HIV has changed

Treatments are now highly effective. A person with HIV who takes their medication regularly will not develop AIDS or experience significant damage to their immune system. A person diagnosed in a timely fashion in their 20s can expect to have a normal life expectancy.

Treatments are easy to take. Early HIV treatments had a difficult pill burden and presented major side effects. Since the mid-2000s, most patients are taking a combination of medications in a single pill with minimal or no side effects. Patients may experience some mild side effects when starting treatment, but anything ongoing can be resolved by changing to a different drug combination.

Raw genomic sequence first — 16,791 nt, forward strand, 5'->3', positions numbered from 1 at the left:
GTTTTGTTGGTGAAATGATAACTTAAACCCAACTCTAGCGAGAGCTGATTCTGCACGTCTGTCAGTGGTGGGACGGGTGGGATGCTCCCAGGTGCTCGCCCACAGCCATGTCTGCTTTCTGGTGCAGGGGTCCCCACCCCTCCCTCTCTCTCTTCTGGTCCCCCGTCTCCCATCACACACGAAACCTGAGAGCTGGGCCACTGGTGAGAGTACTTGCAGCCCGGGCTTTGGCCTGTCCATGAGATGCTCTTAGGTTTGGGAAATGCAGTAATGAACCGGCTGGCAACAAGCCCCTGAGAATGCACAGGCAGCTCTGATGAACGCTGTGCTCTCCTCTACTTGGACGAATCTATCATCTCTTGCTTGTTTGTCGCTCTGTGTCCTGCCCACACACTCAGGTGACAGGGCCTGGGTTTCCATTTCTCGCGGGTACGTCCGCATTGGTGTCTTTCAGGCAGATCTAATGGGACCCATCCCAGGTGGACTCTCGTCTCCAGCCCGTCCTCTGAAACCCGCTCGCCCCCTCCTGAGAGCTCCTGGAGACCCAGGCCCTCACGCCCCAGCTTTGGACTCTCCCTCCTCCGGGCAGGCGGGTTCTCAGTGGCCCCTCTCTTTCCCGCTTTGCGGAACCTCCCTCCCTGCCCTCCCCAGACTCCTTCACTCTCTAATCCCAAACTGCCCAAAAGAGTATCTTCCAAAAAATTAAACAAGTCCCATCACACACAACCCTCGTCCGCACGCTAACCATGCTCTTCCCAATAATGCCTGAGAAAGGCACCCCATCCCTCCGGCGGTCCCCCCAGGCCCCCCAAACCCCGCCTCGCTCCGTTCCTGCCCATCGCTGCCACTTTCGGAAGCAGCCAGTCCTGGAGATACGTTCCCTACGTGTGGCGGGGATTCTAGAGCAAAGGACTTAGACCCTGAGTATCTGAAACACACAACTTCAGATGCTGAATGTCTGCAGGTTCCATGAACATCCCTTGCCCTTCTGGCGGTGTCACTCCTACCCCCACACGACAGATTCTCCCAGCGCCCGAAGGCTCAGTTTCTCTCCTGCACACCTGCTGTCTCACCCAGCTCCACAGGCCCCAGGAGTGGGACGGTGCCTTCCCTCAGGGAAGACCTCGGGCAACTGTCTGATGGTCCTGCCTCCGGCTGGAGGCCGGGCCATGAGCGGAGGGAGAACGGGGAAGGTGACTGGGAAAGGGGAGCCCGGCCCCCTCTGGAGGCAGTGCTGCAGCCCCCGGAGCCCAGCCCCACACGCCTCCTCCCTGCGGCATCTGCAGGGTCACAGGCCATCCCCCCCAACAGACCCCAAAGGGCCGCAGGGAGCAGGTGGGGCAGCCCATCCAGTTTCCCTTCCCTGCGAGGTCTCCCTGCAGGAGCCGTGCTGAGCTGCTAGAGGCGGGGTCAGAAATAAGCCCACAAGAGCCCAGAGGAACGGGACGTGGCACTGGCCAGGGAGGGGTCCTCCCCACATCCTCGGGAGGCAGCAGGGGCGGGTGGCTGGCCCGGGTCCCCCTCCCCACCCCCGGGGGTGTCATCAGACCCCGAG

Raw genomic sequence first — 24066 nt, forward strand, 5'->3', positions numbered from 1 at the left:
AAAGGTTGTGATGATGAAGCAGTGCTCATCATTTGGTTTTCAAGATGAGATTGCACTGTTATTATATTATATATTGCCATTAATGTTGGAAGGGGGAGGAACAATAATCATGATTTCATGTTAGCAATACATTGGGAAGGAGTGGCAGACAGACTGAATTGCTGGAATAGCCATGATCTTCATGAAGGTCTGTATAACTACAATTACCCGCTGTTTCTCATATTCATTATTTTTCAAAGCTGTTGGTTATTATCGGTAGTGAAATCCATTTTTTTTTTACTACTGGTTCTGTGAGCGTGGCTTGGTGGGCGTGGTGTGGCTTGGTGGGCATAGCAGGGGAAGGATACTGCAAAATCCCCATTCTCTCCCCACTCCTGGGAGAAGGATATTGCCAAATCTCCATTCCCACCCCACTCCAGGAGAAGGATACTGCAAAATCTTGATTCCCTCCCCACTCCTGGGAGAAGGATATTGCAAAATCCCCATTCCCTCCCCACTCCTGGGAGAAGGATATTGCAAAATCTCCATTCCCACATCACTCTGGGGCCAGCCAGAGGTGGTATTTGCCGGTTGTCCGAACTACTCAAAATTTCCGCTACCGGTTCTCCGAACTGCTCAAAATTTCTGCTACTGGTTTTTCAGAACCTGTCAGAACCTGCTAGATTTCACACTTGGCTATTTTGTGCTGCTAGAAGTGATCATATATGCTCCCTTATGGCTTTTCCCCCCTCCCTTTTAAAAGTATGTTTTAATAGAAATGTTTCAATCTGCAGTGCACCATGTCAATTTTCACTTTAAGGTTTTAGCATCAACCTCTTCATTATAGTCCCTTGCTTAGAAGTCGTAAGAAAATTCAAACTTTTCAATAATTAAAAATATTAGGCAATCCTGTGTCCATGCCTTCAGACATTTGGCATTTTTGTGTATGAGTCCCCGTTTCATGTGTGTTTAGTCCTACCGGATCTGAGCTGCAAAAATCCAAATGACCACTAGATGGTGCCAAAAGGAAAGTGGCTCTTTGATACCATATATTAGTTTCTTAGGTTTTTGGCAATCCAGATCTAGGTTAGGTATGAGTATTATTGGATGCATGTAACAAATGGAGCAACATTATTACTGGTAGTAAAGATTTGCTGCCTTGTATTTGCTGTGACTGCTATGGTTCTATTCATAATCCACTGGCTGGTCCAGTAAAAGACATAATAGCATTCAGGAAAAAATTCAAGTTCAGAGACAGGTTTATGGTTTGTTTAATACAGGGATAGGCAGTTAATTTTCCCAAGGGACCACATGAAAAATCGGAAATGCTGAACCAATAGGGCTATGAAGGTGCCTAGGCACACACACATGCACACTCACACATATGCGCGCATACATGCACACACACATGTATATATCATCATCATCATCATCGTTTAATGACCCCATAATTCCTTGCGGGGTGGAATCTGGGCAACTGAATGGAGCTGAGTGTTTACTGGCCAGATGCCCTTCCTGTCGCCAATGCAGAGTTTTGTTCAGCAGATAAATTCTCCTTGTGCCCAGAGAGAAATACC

Treatment is prevention. The new scientific consensus, based on rigorous experimental studies, is that a person on effective treatment with suppressed viral load cannot sexually transmit HIV. This is regardless of the type of sex, whether any STIs are present, and whether condoms or PrEP are also used.

Early treatment is essential. As soon as a person with HIV achieves suppressed viral load, their chances of passing on the virus are eliminated. This is known in the positive community as ‘undetectable = untransmittable’ (U=U). Effective treatment also protects the health of the person with HIV by reducing the systemic inflammation that is caused by HIV infection.

A meaningful life. The message here is ‘your life is not over.’ With early and effective treatment, a person with HIV can have a fulfilling and meaningful life. This includes:

  • having sex and relationships without fear of transmission
  • having children or donating eggs or sperm
  • continuing or returning to work and study